The pharmaceutical giant Sanofi leaves Quebec

The French pharmaceutical giant Sanofi is turning an important page in its history in the country by preferring Ontario to Quebec. As part of a nationwide restructuring, Sanofi Canada will close its head office and its Quebec distribution center in December, which will lead to the loss of approximately 85 jobs, learned The duty.

The company confirmed this information by email: [Malgré le fait] Although we will no longer have our head office and distribution center in Quebec at the end of 2022, we will maintain a presence in the province in order to continue to serve patients and our customers. »

Nearly 85 employees who work in Laval or Kirkland will find themselves unemployed by the end of the year. The company undertakes “to treat all [ses] employees with respect while implementing these changes and to support them throughout this period”. They would have been informed of this restructuring in recent months; some have been offered severance packages. The company states in its email that “details regarding employees or organizational changes are confidential.”

The end of Sanofi’s Quebec operations stems from a Canada-wide restructuring. The multinational claims to prefer to concentrate its presence in a single location, namely Toronto. This will foster “a highly collaborative environment between colleagues, which will allow better sharing of ideas, experiences and skills between teams”.

In March 2021, the Sanofi Pasteur division announced the opening in the Queen City of a production plant for Fluzone, its flu vaccine for seniors. More than 815 million Canadian dollars will be injected into the construction of these new facilities, a project that will be carried out in partnership with the governments of Canada, Ontario and Toronto.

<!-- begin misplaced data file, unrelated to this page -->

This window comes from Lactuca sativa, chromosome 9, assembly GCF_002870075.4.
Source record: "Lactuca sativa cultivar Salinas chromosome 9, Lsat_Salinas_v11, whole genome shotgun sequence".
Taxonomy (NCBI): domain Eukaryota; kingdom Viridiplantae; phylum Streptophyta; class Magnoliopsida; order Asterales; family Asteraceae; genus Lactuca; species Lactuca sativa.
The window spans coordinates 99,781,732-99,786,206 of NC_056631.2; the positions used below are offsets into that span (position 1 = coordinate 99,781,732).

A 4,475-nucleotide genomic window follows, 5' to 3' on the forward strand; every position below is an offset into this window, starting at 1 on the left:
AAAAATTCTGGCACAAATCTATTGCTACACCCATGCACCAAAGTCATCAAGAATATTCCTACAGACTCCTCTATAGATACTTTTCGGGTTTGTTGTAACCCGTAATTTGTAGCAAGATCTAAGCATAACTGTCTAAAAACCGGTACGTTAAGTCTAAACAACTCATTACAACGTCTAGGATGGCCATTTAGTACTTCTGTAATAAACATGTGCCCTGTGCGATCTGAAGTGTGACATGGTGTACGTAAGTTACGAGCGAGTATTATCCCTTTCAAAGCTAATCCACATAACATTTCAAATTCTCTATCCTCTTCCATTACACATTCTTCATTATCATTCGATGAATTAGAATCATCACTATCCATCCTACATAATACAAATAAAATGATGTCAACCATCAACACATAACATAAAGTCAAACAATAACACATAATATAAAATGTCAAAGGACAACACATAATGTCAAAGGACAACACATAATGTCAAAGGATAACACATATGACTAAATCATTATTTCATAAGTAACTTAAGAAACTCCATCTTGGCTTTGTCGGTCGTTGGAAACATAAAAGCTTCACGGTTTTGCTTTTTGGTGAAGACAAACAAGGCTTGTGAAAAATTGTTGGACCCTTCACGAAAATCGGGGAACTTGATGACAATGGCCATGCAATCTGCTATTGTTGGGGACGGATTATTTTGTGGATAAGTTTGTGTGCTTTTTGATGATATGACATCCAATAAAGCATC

“A business decision”

“It seems to me to be a business decision which, although unfortunate for Montreal and Quebec, is based on a certain logic for a company like Sanofi”, notes Frank Béraud, CEO of Montreal InVivo, which brings together hundreds of organizations and research centers in the life sciences and health technologies in the greater Montreal area.

He adds: “What that makes me say is that the efforts we are making to attract factories – like that of Moderna, recently – are important and strategic in order to be able to retain or attract other Canadian head offices including this — why not? — from Moderna, for example. »

Sanofi currently employs approximately 2,000 people in Canada. In 2021, it has invested more than $143 million in research and development in the country.

But if its investments have grown in recent years, the company’s footprint in Quebec has weakened in the last decade. In 2012, Sanofi eliminated more than 125 jobs in the metropolitan area, the majority of them in Laval, where its laboratory and production site were located.

The company was then not the only multinational to significantly reduce its workforce around the world – and in the Montreal region, more specifically. Also in 2012, Johnson & Johnson and AstraZeneca closed their research center in the metropolis, eliminating 126 and 132 jobs respectively. At the time, the multinationals claimed to have to restructure their activities because of an anticipated loss of revenue resulting from the expiry of certain lucrative patents.

This time, the transfer of Sanofi’s activities is taking place at the same time as another pharmaceutical company, Moderna, prepares to settle in Montreal. When announcing the arrival of the American pharmaceutical company specializing in mRNA vaccines in the metropolis, the Prime Minister Francois Legault proudly rejoiced that Quebec had trumped Ontario: “Quebec won the battle for the Moderna plant. »

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